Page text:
Do you still ride? What kind of riding do you do? What would it be like for a “weekend warrior” to go out with you for a ride?
I hope to ride a bike until I’m in my 90s. It’s part of me and something that I still crave almost on a daily basis, albeit fewer miles nowadays. Now that it’s winter, I’m riding a fat bike on the single track trails around Steamboat. I’m discovering a love for gravel riding and will be racing the Dirty Kanza 200 this summer.
I love riding with “weekend warriors” and rarely attack anymore! Just kidding. Now that I’ve been “retired” for a couple of years, I can keep my competitive nature in check and genuinely enjoy a ride for the sheer enjoyment of being outside on the bike, at a modest pace.
When you were racing, which was harder: being away from your husband, Matt, or your dog, Lucy?
Now I’m on the spot! That’s a tough one. Lucy is the most unbelievable snuggler and companion on the planet. That said, I must admit that having Matt behind the scenes with unconditional support, racing expertise, and a gentle boost whenever I needed it was priceless. Don’t tell Lucy!
Amy with her Boxador, Lucy
Since you used to live in the DC area, for our PEZ readers in DC, what was your favorite training ride?
For a weekend getaway, I spent endless hours riding Garrett County roads in Deep Creek. The grade of the narrow roads never ceased to amaze me. Another personal favorite for weekend riding, and closer to DC, is Skyline Drive. I developed a love for climbing and endurance in my early 20s along those epic miles.
Is there a right side of comfortable?
Yes! The contrast from being outside of your comfort zone (e.g., suffering on a bike) to settling into a pace (e.g., knocking it back a few mph) is the sweet spot. Having been on the “wrong side of comfortable” is what makes moments on the “right side of comfortable” all the more enjoyable. Just don’t stay there too long!
Campagnolo or Shimano?
Now that I’m not spoken for (regarding components!), I’d have to go with Campy. If money weren’t an object, every bike in my fleet would be equipped with Campy Super Record!
What are your favorite “happiness watts”?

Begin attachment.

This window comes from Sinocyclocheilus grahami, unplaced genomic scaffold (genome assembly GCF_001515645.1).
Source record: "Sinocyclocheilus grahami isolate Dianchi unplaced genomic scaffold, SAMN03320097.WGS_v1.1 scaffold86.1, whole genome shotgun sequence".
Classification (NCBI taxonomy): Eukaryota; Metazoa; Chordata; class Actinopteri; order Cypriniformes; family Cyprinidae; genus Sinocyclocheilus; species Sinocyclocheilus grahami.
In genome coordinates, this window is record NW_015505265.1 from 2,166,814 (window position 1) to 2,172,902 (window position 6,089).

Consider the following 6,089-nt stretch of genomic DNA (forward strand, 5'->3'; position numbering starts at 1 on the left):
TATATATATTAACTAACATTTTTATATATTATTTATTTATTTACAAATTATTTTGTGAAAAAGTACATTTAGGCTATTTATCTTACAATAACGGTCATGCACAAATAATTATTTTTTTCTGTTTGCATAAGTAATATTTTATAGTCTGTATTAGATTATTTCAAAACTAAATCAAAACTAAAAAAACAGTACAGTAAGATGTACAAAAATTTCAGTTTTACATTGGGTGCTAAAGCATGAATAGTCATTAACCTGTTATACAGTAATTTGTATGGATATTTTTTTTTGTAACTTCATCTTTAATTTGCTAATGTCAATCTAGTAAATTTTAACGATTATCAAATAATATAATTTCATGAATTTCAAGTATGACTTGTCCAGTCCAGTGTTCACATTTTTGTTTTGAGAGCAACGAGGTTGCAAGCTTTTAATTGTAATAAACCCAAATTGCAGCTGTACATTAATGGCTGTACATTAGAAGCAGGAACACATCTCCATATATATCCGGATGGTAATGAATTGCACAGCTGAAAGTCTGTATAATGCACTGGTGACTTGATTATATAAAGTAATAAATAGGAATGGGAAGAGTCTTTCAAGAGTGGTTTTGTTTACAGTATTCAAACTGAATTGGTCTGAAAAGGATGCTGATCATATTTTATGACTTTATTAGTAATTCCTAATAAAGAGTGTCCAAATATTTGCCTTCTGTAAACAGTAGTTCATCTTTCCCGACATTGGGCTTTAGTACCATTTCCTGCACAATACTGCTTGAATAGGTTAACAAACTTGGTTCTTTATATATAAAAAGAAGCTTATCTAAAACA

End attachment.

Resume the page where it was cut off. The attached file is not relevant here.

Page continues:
I am 100% convinced that Happiness Watts is a real thing. Because suffering is such an integral part of bike racing, we become accustomed to self deprivation, often unnecessarily. My favorite example of Happiness Watts is a quality meal with friends where the conversation and wine are flowing well into the evening. While traditionally this isn’t ideal for a bike racer, the mental and physical break with an occasional indulgence far outweighs the downside.
What do you miss most about bike racing? Do you see doing something with racing – like maybe managing a team – in your future?
I miss the thrill of racing. There is nothing like standing on a start line, especially in a European race, with 150+ of the best female cyclists in the world. At that moment, absolutely anything can happen. I love the sheer rush of being in a break with the complexities of thinking through how to win the race tactically and how to manage the mental side of being at the absolute limit of my physical capabilities. I miss the feeling of being at the pinnacle of fitness where I am so in tune with my body and knowing exactly what I can endure. Finally, and most significantly, I miss the camaraderie with my teammates. There is nothing like being in sync with a teammate and knowing exactly what she needs during a race and how you can help one another.
I’ll always be involved in the sport. I run cycling camps in Steamboat in the summer (one for juniors and one for adults) and find it to be incredibly rewarding. I loved having 13 year old, future Peter Sagans, on my wheel during a high-speed descent. It’s incredible to teach them about going through and off in a paceline, or various racing tactics, and watching them execute what they were taught.
PEZ contributor Chuck Peña is a former weekend warrior racer who now just rides for fun, but every once in a while manages to prove Fausto Coppi’s adage true: Age and treachery will overcome youth and skill. He lives in Arlington, VA with his wife (who is his most frequent riding partner), his daughter (a junior golfer who takes great joy in beating him all the time), and their dogs. You can follow him on Twitter.